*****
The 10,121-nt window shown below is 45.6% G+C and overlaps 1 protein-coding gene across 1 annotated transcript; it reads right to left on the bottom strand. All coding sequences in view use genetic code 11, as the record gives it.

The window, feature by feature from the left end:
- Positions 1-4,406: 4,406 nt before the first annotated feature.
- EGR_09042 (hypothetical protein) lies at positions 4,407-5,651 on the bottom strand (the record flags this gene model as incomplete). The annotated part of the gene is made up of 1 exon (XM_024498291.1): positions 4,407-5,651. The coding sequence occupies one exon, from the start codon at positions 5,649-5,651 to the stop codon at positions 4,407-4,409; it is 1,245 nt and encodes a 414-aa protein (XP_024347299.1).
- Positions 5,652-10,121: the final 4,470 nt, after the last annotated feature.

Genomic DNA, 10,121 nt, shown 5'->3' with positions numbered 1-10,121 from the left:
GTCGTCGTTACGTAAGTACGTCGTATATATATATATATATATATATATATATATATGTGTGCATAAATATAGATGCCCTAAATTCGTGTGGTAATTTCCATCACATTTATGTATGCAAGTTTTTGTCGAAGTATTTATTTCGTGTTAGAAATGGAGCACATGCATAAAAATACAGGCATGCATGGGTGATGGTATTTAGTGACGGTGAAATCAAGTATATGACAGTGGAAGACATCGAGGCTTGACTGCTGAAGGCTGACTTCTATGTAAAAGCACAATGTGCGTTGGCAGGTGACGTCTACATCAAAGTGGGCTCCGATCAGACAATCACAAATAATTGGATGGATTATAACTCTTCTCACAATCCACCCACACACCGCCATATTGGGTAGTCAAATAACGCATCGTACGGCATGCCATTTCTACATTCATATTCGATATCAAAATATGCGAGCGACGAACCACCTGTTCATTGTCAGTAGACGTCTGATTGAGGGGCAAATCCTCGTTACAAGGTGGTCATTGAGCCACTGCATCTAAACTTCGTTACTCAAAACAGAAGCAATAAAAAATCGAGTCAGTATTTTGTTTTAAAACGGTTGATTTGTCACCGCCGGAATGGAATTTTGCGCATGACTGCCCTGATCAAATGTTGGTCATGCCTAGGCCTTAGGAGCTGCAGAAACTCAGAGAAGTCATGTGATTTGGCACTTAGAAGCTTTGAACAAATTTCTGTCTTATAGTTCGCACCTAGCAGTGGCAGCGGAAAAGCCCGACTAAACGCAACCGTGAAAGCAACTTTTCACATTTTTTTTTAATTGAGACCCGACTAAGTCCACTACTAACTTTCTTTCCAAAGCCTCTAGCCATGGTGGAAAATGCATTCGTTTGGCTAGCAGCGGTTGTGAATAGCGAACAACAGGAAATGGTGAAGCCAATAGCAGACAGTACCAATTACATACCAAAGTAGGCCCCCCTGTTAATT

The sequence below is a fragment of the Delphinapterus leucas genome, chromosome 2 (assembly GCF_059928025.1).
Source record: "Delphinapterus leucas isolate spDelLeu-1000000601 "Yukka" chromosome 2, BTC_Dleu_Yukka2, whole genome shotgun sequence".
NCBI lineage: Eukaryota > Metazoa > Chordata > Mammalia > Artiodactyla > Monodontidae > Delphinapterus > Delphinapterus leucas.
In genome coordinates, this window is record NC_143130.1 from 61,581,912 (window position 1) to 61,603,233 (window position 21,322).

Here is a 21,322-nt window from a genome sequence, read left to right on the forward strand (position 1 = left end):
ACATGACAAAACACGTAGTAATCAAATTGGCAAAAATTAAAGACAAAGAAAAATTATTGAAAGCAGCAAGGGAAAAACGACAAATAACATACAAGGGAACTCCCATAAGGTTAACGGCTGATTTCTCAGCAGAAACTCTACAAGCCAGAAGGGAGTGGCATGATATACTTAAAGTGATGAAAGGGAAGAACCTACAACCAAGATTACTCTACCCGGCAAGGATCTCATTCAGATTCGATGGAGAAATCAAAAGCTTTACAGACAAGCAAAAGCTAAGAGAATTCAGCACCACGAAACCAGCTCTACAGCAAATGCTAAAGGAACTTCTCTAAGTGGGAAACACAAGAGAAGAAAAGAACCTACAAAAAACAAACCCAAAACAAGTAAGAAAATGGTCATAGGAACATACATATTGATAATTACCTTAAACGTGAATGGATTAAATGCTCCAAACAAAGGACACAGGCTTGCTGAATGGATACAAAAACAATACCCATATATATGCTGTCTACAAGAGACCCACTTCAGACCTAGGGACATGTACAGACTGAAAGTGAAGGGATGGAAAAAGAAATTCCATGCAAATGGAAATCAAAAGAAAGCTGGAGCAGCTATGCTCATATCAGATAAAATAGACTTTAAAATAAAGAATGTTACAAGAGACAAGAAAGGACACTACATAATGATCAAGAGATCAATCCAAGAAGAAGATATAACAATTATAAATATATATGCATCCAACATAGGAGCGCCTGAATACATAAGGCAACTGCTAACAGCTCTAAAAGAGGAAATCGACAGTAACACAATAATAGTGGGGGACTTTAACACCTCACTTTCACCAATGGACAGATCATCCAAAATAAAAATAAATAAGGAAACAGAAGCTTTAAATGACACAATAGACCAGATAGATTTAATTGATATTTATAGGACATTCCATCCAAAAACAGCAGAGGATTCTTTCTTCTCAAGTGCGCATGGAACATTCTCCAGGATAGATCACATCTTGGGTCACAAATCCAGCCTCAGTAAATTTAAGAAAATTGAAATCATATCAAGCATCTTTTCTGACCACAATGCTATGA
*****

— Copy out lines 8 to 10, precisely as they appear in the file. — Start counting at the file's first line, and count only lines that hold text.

The sequence below is a fragment of the Delphinapterus leucas genome, chromosome 2 (assembly GCF_059928025.1).
Source record: "Delphinapterus leucas isolate spDelLeu-1000000601 "Yukka" chromosome 2, BTC_Dleu_Yukka2, whole genome shotgun sequence".
NCBI lineage: Eukaryota > Metazoa > Chordata > Mammalia > Artiodactyla > Monodontidae > Delphinapterus > Delphinapterus leucas.